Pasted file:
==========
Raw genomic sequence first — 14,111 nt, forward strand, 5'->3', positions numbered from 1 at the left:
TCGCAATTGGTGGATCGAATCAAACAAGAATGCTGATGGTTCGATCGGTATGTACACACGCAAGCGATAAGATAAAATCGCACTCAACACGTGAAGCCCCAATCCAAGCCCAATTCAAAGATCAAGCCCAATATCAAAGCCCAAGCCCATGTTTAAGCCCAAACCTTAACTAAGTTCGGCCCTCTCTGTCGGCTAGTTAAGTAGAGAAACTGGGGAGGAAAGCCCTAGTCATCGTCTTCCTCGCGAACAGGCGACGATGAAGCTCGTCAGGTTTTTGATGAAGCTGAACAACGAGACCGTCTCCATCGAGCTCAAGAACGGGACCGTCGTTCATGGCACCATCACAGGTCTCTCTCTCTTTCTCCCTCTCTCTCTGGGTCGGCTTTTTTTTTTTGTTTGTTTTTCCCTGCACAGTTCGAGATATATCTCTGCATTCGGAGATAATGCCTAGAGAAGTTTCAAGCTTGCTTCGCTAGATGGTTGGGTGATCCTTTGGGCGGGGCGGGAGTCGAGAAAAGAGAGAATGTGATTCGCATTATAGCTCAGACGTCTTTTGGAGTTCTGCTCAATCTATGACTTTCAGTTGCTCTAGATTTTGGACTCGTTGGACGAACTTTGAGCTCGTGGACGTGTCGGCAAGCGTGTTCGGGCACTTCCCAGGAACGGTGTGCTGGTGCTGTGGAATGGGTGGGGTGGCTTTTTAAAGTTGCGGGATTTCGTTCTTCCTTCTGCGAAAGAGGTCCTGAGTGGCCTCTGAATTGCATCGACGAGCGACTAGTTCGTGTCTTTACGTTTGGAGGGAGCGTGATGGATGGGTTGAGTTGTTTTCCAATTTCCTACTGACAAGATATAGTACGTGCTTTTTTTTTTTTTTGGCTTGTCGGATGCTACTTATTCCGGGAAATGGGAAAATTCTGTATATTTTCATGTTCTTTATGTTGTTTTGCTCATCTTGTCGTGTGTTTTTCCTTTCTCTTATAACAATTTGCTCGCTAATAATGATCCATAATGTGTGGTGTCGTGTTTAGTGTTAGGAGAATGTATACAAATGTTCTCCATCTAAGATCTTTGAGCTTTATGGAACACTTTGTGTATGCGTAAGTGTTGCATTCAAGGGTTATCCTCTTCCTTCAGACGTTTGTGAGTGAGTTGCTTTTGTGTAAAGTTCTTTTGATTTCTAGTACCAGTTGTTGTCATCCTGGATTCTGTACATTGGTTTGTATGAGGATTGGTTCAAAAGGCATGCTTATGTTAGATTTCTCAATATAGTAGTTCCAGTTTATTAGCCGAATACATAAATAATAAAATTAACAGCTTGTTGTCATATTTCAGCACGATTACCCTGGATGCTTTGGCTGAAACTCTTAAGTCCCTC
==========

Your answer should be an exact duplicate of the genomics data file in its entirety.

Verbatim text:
Raw genomic sequence first — 14,111 nt, forward strand, 5'->3', positions numbered from 1 at the left:
TCGCAATTGGTGGATCGAATCAAACAAGAATGCTGATGGTTCGATCGGTATGTACACACGCAAGCGATAAGATAAAATCGCACTCAACACGTGAAGCCCCAATCCAAGCCCAATTCAAAGATCAAGCCCAATATCAAAGCCCAAGCCCATGTTTAAGCCCAAACCTTAACTAAGTTCGGCCCTCTCTGTCGGCTAGTTAAGTAGAGAAACTGGGGAGGAAAGCCCTAGTCATCGTCTTCCTCGCGAACAGGCGACGATGAAGCTCGTCAGGTTTTTGATGAAGCTGAACAACGAGACCGTCTCCATCGAGCTCAAGAACGGGACCGTCGTTCATGGCACCATCACAGGTCTCTCTCTCTTTCTCCCTCTCTCTCTGGGTCGGCTTTTTTTTTTTGTTTGTTTTTCCCTGCACAGTTCGAGATATATCTCTGCATTCGGAGATAATGCCTAGAGAAGTTTCAAGCTTGCTTCGCTAGATGGTTGGGTGATCCTTTGGGCGGGGCGGGAGTCGAGAAAAGAGAGAATGTGATTCGCATTATAGCTCAGACGTCTTTTGGAGTTCTGCTCAATCTATGACTTTCAGTTGCTCTAGATTTTGGACTCGTTGGACGAACTTTGAGCTCGTGGACGTGTCGGCAAGCGTGTTCGGGCACTTCCCAGGAACGGTGTGCTGGTGCTGTGGAATGGGTGGGGTGGCTTTTTAAAGTTGCGGGATTTCGTTCTTCCTTCTGCGAAAGAGGTCCTGAGTGGCCTCTGAATTGCATCGACGAGCGACTAGTTCGTGTCTTTACGTTTGGAGGGAGCGTGATGGATGGGTTGAGTTGTTTTCCAATTTCCTACTGACAAGATATAGTACGTGCTTTTTTTTTTTTTTGGCTTGTCGGATGCTACTTATTCCGGGAAATGGGAAAATTCTGTATATTTTCATGTTCTTTATGTTGTTTTGCTCATCTTGTCGTGTGTTTTTCCTTTCTCTTATAACAATTTGCTCGCTAATAATGATCCATAATGTGTGGTGTCGTGTTTAGTGTTAGGAGAATGTATACAAATGTTCTCCATCTAAGATCTTTGAGCTTTATGGAACACTTTGTGTATGCGTAAGTGTTGCATTCAAGGGTTATCCTCTTCCTTCAGACGTTTGTGAGTGAGTTGCTTTTGTGTAAAGTTCTTTTGATTTCTAGTACCAGTTGTTGTCATCCTGGATTCTGTACATTGGTTTGTATGAGGATTGGTTCAAAAGGCATGCTTATGTTAGATTTCTCAATATAGTAGTTCCAGTTTATTAGCCGAATACATAAATAATAAAATTAACAGCTTGTTGTCATATTTCAGCACGATTACCCTGGATGCTTTGGCTGAAACTCTTAAGTCCCTC